Emmylou Harris is possessed of an extraordinary voice that demands extraordinary accompaniment. It’s not that it can’t carry a bad tune, lift a clumsy melody or elevate an average band, mind you; put to the test, it probably could, and with remarkable grace. But to saddle so rare a voice with less than its due would be wrong, akin to artistic sacrilege. Thankfully, throughout her nearly thirty-year career Harris has chosen her songs and her players with extreme care, covering writers like Townes Van Zandt, Gram Parsons, Steve Earle and Rodney Crowell and assembling bands loaded with exemplary musicians like her legendary Hot Band, the Nash Ramblers and her latest — and certainly most eclectic — outfit, Spyboy.
At her intimate performance Tuesday night at New York’s Joe’s Pub — the second of a three-night stand — Harris relied on Spyboy to stir up the twilit, watery soundscape she first charted on her Grammy winning 1995 album, Wrecking Ball. Drummer Brian Blade and bassist Tony Hall, both veterans of the Daniel Lanois-produced sessions for that album, shaped, charmed and teased the set’s snaky rhythms, while guitarist Buddy Miller countered them with warm, liquid tones and electrifying, ringing leads. Miller also provided the high, country harmonies that anchored Harris’ ethereal, otherworldly voice. Combined, the disparate elements fused into a fluid, organic hybrid of spacey honky-tonk, Memphis soul and spooky shades of the Crescent City.
Spyboy, of course, is hardly new to fans of Harris — she’s been touring with the group (albeit with original bassist Daryl Johnson) for half a decade now, and released a live album named after the band two years ago. What was new for these shows, a teaser for a theater tour to kick off next month, were Harris’ songs from Red Dirt Girl, her first album of mostly self-written material since 1985’s The Ballad of Sally Rose. Opening, like the album, with the metaphorical “The Pearl,” on which she sang of dragons, desperation and Galilee, followed by the boiling, anguished sexual storm of “I Don’t Wanna Talk About it Now” (“I’d be drawn and quartered/If I could keep you in my bed”), Harris quickly established that the focus of the evening would be on the new material, her material. It was a risky gamble, given the caliber of songs she’s associated with, but Harris the writer measured up admirably to Harris the singer, her delicately haunting melodies and lyrics displaying a poetic grace worthy of her voice.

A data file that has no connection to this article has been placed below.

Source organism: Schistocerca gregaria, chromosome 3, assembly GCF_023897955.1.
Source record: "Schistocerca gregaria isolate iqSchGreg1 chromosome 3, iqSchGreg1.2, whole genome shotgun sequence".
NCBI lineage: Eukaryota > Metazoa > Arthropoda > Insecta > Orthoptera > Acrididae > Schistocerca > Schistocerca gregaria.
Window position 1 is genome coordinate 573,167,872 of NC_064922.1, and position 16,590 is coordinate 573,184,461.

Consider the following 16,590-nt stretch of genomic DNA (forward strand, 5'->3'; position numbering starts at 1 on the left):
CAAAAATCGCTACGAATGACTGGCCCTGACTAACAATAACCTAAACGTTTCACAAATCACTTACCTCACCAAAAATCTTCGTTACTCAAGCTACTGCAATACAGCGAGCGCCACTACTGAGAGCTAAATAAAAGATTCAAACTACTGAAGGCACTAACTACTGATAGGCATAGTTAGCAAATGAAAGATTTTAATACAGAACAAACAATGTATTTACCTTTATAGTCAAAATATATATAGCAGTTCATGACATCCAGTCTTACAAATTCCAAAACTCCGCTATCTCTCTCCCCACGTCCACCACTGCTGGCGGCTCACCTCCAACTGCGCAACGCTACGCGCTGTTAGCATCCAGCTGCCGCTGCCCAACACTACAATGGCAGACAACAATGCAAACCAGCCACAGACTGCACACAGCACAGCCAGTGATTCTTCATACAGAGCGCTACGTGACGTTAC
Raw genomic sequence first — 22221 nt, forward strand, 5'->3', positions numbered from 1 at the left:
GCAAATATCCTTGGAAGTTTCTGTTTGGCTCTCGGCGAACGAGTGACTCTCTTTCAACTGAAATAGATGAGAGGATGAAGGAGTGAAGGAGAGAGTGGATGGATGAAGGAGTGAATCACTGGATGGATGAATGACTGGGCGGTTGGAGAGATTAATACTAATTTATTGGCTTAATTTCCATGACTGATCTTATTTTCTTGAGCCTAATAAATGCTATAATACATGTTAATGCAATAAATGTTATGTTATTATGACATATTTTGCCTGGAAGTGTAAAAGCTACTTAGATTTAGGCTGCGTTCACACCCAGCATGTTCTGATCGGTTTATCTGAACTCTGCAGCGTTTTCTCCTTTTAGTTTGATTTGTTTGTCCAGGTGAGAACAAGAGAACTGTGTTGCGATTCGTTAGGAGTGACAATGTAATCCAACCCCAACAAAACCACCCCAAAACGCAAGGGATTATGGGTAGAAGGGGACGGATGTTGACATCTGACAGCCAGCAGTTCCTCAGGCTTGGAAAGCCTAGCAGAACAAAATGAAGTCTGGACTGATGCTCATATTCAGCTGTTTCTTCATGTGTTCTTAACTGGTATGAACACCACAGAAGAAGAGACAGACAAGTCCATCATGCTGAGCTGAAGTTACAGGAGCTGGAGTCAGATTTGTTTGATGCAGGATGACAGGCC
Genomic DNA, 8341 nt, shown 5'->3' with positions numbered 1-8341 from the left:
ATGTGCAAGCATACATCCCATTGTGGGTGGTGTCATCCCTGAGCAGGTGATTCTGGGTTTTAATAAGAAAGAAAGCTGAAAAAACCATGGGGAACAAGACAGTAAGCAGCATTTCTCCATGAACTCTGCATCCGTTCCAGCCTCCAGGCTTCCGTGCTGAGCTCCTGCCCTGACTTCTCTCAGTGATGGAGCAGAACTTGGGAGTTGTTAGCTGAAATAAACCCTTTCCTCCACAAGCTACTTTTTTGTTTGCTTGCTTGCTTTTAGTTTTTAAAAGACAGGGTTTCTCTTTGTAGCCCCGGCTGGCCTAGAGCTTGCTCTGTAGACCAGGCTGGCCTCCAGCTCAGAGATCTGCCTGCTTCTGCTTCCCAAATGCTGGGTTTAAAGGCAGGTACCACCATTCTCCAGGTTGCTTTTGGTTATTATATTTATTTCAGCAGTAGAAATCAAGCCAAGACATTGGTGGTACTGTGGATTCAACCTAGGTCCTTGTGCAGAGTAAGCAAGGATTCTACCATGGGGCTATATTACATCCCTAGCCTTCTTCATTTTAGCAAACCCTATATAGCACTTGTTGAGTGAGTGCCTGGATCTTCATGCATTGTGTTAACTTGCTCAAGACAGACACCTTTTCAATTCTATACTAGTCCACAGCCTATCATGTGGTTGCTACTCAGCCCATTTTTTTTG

Harris announced that her mother was in attendance, perhaps inspiring the night’s recurring theme of songs touching on parent/child relationships. Her own “My Baby Needs a Shepherd” was a mother’s prayer for her children’s safety in the world, while “Calling My Children Home,” a cover, was a prayer just to get them back. “Hour of Gold,” which carried the evocative image of a lover’s face imprinted on another’s heart “like some Shroud of Turin,” was dedicated to her parent’s marriage. Gillian Welch’s “Orphan Girl,” one of Wrecking Ball‘s finest moments, received as enthusiastic a response from the audience (which included David Byrne and Jill Cunniff of Luscious Jackson) as “Love Hurts,” a song Harris introduced as one she did “when I was still a brunette . . . and before I had my teeth fixed.” The highpoint of the set, however, came with “Bang the Drum Slowly,” a song Harris wrote with Guy Clark about her late father. Harris performed the song solo, and when she sang verses like “I meant to ask you how you lived what you believed/With nothing but your heart up your sleeve/And if you ever really were deceived/By the likes of me,” her silvery voice escaped her momentarily, leaving her with only a breathless whisper that conveyed worlds of love and loss.
The set would never get more beautiful than that rare moment of vulnerability, but the new songs — “Red Dirt Girl,” a heart-breaking tale of unrealized dreams, “Michelangelo” and “My Antonia,” a duet with Miller (a more than capable sub for Dave Matthews who sings backup on the album) — each offered up their own transcendent thrills. And though the evening ended with a fittingly haunting encore of Steve Earle’s “Goodbye,” the set-closing, Miller-led rave-up through the Flying Burrito Bros.’ retro-country chestnut “Wheels” proved that Spyboy — and Harris — remain just as comfortable and vital outside the spectral realm.